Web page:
One might ask why PL in view of these promising activities were not yet tested in clinical trials and whether this represents not a silent argument against their practical value. However, this lack or as in the case of phage therapy, the scarcity of clinical evidence might tell us more about the difficulties to finance product developments with these phage‐based approaches than about objective technical hurdles. In view of the public health importance of these potential alternatives in an era of antibiotic resistance crisis, one might ask why phage and PL trials are not organized by governmental agencies.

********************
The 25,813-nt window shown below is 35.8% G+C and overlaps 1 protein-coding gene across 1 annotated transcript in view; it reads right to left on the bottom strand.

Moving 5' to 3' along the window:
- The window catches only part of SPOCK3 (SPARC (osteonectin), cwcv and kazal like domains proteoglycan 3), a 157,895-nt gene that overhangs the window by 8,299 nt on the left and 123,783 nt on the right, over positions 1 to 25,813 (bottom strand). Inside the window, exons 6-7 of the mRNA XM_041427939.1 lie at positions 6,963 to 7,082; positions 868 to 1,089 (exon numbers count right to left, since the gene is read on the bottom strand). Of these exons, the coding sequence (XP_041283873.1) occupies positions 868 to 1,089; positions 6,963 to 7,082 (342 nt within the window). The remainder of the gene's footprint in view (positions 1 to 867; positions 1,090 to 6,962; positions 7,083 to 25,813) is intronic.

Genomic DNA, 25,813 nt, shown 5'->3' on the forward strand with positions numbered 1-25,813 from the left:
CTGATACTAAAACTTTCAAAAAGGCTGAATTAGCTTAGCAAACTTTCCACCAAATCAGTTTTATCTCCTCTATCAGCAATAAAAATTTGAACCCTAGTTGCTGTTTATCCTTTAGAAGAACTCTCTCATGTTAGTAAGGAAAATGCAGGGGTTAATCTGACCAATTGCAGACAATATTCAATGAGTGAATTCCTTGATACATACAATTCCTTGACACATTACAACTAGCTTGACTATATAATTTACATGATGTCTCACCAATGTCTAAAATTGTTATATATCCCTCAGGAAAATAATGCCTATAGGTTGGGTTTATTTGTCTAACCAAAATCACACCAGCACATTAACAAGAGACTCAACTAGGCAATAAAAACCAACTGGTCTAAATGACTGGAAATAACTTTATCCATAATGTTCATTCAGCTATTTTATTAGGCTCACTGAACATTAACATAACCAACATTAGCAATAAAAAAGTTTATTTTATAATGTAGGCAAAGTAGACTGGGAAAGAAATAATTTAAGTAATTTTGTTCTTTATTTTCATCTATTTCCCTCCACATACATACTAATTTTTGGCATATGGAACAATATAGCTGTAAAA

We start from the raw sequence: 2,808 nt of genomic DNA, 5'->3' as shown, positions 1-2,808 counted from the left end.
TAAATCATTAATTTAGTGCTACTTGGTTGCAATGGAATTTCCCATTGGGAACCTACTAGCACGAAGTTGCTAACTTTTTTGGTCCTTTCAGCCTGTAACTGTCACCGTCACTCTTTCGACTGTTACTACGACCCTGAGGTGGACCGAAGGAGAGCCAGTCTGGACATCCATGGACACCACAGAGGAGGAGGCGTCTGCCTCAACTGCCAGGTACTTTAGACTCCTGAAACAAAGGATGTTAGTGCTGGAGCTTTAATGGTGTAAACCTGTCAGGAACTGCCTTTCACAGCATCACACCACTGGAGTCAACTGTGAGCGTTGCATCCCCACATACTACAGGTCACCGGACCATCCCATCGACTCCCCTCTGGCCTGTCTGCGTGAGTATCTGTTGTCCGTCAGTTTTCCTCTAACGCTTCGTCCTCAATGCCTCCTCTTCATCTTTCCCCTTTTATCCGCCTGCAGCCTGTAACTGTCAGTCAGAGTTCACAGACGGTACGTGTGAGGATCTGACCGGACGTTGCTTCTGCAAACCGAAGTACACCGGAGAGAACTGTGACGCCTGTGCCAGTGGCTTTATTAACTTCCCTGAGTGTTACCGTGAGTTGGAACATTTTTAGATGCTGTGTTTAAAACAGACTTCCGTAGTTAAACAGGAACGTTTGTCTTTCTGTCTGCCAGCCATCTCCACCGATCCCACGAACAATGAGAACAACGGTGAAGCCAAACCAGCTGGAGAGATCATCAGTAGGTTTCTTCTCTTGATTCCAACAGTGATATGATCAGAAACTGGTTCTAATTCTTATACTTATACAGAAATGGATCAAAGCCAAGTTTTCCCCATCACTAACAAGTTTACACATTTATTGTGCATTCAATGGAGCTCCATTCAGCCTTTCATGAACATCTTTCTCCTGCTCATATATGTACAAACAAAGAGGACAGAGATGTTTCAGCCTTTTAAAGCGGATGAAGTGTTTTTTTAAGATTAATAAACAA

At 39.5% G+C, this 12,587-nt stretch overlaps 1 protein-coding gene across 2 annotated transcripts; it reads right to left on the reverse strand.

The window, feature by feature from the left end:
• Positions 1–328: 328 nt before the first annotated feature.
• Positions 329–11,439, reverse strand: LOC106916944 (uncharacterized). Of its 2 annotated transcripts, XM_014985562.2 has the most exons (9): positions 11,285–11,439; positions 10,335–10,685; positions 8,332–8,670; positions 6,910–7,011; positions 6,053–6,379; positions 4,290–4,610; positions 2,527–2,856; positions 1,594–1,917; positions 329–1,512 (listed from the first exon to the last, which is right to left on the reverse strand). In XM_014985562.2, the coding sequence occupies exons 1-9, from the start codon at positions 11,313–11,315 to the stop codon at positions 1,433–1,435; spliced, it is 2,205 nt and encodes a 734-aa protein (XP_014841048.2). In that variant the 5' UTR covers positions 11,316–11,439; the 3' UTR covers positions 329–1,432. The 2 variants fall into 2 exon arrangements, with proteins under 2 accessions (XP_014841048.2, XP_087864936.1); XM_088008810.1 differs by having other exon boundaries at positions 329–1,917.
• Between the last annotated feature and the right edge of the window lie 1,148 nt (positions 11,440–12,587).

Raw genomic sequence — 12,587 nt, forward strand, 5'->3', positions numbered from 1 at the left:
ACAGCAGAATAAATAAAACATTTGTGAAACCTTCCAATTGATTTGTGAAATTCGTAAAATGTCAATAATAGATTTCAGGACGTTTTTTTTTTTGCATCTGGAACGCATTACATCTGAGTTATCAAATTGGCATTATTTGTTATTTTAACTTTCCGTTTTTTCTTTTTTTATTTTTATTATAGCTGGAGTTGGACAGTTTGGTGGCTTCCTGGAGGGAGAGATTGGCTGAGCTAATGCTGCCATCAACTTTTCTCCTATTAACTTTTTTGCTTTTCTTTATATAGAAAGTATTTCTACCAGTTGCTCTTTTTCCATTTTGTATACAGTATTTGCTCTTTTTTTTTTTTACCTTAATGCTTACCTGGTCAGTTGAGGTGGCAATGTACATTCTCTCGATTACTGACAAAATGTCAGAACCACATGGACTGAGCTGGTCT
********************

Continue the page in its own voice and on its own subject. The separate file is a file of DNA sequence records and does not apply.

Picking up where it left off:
Phages are bacterial viruses, which infect bacteria, produce progeny phage and lyse their target cells. In theory, we have here a self‐amplifying, generally species‐specific antibacterial agent in situ produced in proportion to the pathogen level. These are unique pharmacokinetic properties coming close to Paul Ehrlich's magic bullet. Phage therapy has been developed in the Soviet Union as an alternative to antibiotics (Sulakvelidze et al., 2001). Today, a multitude of phage products with a wide range of applications are sold as registered, over‐the‐counter products in pharmacies of many countries from the former Soviet Union. Scientific reports on the clinical efficacy of phage therapy go back to the pioneers of phage therapy (d'Herelle with cholera; Brüssow, 2017) or to a large controlled clinical trial of the Eliava Institute in Georgia in the 1960s, which reported a successful prophylaxis trial against Shigella dysentery and E. coli diarrhoea (Sulakvelidze et al., 2001). Beyond these reports, successful published experience with phage therapy is so far limited to small controlled clinical trials (P. aeruginosa otitis externa infection) or uncontrolled series of phage applications in Polish patients not responding to antibiotics (Vandenheuvel et al., 2015). A controlled clinical trial of E. coli diarrhoea in children from Bangladesh showed no advantage of two different phage preparations, including a commercial Russian product, over standard therapy. Subsequent microbiota analysis revealed that E. coli pathogen titres in the stool of the patients were probably below the replication threshold for the orally applied phages (Sarker et al., 2016). While phage therapy remains an attractive concept, its documentation by clinical trials is still insufficient to confirm its value as an alternative to antibiotics. Phage‐bacterium interaction within the human host is largely undefined, and basic questions lack still an answer: What bacterial infections are suitable targets for phage therapy? What phage types present suitable in vivo properties for clinical trials?